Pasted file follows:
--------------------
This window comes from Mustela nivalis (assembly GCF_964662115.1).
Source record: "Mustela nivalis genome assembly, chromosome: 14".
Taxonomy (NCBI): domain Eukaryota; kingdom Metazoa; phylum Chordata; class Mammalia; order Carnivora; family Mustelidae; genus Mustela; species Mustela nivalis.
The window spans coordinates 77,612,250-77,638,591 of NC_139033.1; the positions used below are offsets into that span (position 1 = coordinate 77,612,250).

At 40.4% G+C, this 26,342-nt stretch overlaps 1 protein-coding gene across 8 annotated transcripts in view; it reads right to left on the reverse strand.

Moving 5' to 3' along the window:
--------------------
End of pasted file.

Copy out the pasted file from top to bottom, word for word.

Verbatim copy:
This window comes from Mustela nivalis (assembly GCF_964662115.1).
Source record: "Mustela nivalis genome assembly, chromosome: 14".
Taxonomy (NCBI): domain Eukaryota; kingdom Metazoa; phylum Chordata; class Mammalia; order Carnivora; family Mustelidae; genus Mustela; species Mustela nivalis.
The window spans coordinates 77,612,250-77,638,591 of NC_139033.1; the positions used below are offsets into that span (position 1 = coordinate 77,612,250).

At 40.4% G+C, this 26,342-nt stretch overlaps 1 protein-coding gene across 8 annotated transcripts in view; it reads right to left on the reverse strand.

Moving 5' to 3' along the window: